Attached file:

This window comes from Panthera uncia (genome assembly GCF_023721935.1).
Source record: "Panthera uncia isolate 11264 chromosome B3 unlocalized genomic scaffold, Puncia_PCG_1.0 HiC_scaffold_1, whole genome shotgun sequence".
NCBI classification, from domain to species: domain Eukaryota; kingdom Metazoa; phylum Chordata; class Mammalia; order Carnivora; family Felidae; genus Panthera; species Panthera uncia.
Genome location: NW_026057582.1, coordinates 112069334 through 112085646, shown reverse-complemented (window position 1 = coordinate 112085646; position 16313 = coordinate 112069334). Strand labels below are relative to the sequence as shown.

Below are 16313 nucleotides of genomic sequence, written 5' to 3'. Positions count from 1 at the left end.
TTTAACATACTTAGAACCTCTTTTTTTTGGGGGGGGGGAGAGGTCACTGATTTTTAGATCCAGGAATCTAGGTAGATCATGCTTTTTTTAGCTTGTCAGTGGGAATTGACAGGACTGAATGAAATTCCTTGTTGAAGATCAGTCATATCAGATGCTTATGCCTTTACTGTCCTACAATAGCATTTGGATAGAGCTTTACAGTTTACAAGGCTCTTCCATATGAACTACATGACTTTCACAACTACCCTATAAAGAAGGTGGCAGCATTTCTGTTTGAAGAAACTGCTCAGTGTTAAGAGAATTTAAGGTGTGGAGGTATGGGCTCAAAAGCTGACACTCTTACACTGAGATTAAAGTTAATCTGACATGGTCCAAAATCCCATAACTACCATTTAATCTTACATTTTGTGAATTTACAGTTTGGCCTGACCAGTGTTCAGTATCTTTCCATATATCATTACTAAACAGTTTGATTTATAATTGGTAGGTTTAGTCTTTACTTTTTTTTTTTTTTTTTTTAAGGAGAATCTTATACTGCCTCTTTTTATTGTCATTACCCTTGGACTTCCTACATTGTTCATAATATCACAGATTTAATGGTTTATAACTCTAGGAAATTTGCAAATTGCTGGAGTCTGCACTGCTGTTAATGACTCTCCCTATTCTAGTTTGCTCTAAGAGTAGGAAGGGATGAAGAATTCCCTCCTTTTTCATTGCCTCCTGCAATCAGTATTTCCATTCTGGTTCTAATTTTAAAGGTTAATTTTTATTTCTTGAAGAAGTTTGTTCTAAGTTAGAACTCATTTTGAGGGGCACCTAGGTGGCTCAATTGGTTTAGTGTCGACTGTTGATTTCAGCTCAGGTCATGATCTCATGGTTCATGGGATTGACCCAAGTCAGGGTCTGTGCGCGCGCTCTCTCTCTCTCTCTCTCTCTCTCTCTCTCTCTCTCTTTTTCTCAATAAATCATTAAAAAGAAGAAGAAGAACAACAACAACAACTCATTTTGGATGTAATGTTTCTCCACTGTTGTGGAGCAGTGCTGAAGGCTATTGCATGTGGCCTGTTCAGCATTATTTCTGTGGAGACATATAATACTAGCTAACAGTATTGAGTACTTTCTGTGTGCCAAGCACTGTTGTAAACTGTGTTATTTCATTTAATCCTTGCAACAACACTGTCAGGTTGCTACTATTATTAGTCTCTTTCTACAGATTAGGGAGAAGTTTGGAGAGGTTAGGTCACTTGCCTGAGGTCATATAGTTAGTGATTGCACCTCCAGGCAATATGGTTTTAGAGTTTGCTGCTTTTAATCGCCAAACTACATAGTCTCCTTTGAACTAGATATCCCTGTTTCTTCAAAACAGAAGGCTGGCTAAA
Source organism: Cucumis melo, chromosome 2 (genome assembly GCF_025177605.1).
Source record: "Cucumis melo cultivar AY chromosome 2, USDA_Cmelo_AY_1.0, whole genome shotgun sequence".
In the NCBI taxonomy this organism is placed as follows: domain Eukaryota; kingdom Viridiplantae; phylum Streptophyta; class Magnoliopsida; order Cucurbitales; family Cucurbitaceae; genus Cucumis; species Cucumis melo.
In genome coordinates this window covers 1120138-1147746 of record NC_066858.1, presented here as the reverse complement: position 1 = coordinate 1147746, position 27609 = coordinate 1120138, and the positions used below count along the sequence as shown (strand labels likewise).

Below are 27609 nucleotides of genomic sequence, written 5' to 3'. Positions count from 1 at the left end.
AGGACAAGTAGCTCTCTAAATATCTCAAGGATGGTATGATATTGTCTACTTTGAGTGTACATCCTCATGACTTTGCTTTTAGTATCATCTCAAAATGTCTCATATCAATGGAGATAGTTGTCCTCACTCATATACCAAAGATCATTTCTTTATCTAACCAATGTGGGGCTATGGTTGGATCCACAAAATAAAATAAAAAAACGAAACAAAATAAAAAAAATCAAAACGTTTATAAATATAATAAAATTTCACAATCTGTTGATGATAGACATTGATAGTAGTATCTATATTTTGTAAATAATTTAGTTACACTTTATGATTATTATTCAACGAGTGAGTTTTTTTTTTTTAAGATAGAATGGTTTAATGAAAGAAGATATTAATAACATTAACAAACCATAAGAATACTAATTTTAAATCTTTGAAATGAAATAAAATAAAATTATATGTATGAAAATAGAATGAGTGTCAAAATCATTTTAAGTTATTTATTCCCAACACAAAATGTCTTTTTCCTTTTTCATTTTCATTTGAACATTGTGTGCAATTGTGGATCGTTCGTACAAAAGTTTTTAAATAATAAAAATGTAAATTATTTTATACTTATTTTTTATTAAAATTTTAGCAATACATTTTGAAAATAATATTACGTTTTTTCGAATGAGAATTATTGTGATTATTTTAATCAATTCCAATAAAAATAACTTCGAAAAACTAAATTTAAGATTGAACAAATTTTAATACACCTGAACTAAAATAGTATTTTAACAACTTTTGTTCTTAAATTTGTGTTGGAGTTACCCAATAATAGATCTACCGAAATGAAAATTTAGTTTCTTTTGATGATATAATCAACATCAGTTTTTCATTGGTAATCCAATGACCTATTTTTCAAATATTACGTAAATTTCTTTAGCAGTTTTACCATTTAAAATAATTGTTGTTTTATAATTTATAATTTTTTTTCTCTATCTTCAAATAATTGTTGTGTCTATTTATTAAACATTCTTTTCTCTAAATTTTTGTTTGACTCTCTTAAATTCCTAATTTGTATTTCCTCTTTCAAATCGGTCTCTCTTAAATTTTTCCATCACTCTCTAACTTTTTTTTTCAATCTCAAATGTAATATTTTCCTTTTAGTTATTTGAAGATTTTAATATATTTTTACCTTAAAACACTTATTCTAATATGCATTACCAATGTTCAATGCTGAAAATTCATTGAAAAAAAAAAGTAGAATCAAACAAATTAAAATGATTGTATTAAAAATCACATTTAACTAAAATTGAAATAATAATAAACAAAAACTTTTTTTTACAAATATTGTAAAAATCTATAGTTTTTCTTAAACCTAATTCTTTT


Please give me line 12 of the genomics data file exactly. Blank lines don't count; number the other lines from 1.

AGGACAAGTAGCTCTCTAAATATCTCAAGGATGGTATGATATTGTCTACTTTGAGTGTACATCCTCATGACTTTGCTTTTAGTATCATCTCAAAATGTCTCATATCAATGGAGATAGTTGTCCTCACTCATATACCAAAGATCATTTCTTTATCTAACCAATGTGGGGCTATGGTTGGATCCACAAAATAAAATAAAAAAACGAAACAAAATAAAAAAAATCAAAACGTTTATAAATATAATAAAATTTCACAATCTGTTGATGATAGACATTGATAGTAGTATCTATATTTTGTAAATAATTTAGTTACACTTTATGATTATTATTCAACGAGTGAGTTTTTTTTTTTTAAGATAGAATGGTTTAATGAAAGAAGATATTAATAACATTAACAAACCATAAGAATACTAATTTTAAATCTTTGAAATGAAATAAAATAAAATTATATGTATGAAAATAGAATGAGTGTCAAAATCATTTTAAGTTATTTATTCCCAACACAAAATGTCTTTTTCCTTTTTCATTTTCATTTGAACATTGTGTGCAATTGTGGATCGTTCGTACAAAAGTTTTTAAATAATAAAAATGTAAATTATTTTATACTTATTTTTTATTAAAATTTTAGCAATACATTTTGAAAATAATATTACGTTTTTTCGAATGAGAATTATTGTGATTATTTTAATCAATTCCAATAAAAATAACTTCGAAAAACTAAATTTAAGATTGAACAAATTTTAATACACCTGAACTAAAATAGTATTTTAACAACTTTTGTTCTTAAATTTGTGTTGGAGTTACCCAATAATAGATCTACCGAAATGAAAATTTAGTTTCTTTTGATGATATAATCAACATCAGTTTTTCATTGGTAATCCAATGACCTATTTTTCAAATATTACGTAAATTTCTTTAGCAGTTTTACCATTTAAAATAATTGTTGTTTTATAATTTATAATTTTTTTTCTCTATCTTCAAATAATTGTTGTGTCTATTTATTAAACATTCTTTTCTCTAAATTTTTGTTTGACTCTCTTAAATTCCTAATTTGTATTTCCTCTTTCAAATCGGTCTCTCTTAAATTTTTCCATCACTCTCTAACTTTTTTTTTCAATCTCAAATGTAATATTTTCCTTTTAGTTATTTGAAGATTTTAATATATTTTTACCTTAAAACACTTATTCTAATATGCATTACCAATGTTCAATGCTGAAAATTCATTGAAAAAAAAAAGTAGAATCAAACAAATTAAAATGATTGTATTAAAAATCACATTTAACTAAAATTGAAATAATAATAAACAAAAACTTTTTTTTACAAATATTGTAAAAATCTATAGTTTTTCTTAAACCTAATTCTTTT